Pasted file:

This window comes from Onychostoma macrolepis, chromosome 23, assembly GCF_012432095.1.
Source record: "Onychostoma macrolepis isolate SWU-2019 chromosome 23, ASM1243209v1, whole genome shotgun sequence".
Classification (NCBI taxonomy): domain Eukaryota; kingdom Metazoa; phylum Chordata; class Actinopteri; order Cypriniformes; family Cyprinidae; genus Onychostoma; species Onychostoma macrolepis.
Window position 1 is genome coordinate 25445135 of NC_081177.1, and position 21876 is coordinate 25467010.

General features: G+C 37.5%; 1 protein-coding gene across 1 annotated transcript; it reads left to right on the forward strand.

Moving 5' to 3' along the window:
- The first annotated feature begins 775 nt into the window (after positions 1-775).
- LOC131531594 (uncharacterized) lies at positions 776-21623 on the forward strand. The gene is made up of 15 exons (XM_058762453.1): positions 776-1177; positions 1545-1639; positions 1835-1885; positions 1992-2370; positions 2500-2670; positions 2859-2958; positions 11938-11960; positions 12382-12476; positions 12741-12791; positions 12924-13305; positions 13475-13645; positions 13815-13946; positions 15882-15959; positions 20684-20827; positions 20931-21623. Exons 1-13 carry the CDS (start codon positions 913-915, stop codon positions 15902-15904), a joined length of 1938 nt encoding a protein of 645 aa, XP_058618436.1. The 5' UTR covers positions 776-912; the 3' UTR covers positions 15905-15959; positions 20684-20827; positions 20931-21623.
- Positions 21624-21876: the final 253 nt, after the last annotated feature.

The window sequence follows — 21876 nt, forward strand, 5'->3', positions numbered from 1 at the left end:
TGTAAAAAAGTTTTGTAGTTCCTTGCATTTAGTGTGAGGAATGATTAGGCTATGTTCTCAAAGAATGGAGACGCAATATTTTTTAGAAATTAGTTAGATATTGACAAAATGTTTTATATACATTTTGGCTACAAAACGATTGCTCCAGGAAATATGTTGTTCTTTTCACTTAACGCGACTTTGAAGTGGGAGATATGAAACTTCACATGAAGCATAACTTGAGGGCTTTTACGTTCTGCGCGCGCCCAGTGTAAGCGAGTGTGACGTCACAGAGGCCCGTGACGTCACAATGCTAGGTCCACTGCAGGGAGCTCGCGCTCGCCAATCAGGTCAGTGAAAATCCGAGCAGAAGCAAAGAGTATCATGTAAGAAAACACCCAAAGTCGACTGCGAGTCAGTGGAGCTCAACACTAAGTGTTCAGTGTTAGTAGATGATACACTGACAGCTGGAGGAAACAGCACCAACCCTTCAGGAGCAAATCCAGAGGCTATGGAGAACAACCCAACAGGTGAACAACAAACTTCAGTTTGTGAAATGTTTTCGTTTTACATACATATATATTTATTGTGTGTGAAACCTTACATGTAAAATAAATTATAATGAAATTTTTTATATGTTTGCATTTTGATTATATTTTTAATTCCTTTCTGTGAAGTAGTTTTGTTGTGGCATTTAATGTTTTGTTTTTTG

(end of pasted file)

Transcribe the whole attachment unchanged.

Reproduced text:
This window comes from Onychostoma macrolepis, chromosome 23, assembly GCF_012432095.1.
Source record: "Onychostoma macrolepis isolate SWU-2019 chromosome 23, ASM1243209v1, whole genome shotgun sequence".
Classification (NCBI taxonomy): domain Eukaryota; kingdom Metazoa; phylum Chordata; class Actinopteri; order Cypriniformes; family Cyprinidae; genus Onychostoma; species Onychostoma macrolepis.
Window position 1 is genome coordinate 25445135 of NC_081177.1, and position 21876 is coordinate 25467010.

General features: G+C 37.5%; 1 protein-coding gene across 1 annotated transcript; it reads left to right on the forward strand.

Moving 5' to 3' along the window:
- The first annotated feature begins 775 nt into the window (after positions 1-775).
- LOC131531594 (uncharacterized) lies at positions 776-21623 on the forward strand. The gene is made up of 15 exons (XM_058762453.1): positions 776-1177; positions 1545-1639; positions 1835-1885; positions 1992-2370; positions 2500-2670; positions 2859-2958; positions 11938-11960; positions 12382-12476; positions 12741-12791; positions 12924-13305; positions 13475-13645; positions 13815-13946; positions 15882-15959; positions 20684-20827; positions 20931-21623. Exons 1-13 carry the CDS (start codon positions 913-915, stop codon positions 15902-15904), a joined length of 1938 nt encoding a protein of 645 aa, XP_058618436.1. The 5' UTR covers positions 776-912; the 3' UTR covers positions 15905-15959; positions 20684-20827; positions 20931-21623.
- Positions 21624-21876: the final 253 nt, after the last annotated feature.

The window sequence follows — 21876 nt, forward strand, 5'->3', positions numbered from 1 at the left end:
TGTAAAAAAGTTTTGTAGTTCCTTGCATTTAGTGTGAGGAATGATTAGGCTATGTTCTCAAAGAATGGAGACGCAATATTTTTTAGAAATTAGTTAGATATTGACAAAATGTTTTATATACATTTTGGCTACAAAACGATTGCTCCAGGAAATATGTTGTTCTTTTCACTTAACGCGACTTTGAAGTGGGAGATATGAAACTTCACATGAAGCATAACTTGAGGGCTTTTACGTTCTGCGCGCGCCCAGTGTAAGCGAGTGTGACGTCACAGAGGCCCGTGACGTCACAATGCTAGGTCCACTGCAGGGAGCTCGCGCTCGCCAATCAGGTCAGTGAAAATCCGAGCAGAAGCAAAGAGTATCATGTAAGAAAACACCCAAAGTCGACTGCGAGTCAGTGGAGCTCAACACTAAGTGTTCAGTGTTAGTAGATGATACACTGACAGCTGGAGGAAACAGCACCAACCCTTCAGGAGCAAATCCAGAGGCTATGGAGAACAACCCAACAGGTGAACAACAAACTTCAGTTTGTGAAATGTTTTCGTTTTACATACATATATATTTATTGTGTGTGAAACCTTACATGTAAAATAAATTATAATGAAATTTTTTATATGTTTGCATTTTGATTATATTTTTAATTCCTTTCTGTGAAGTAGTTTTGTTGTGGCATTTAATGTTTTGTTTTTTG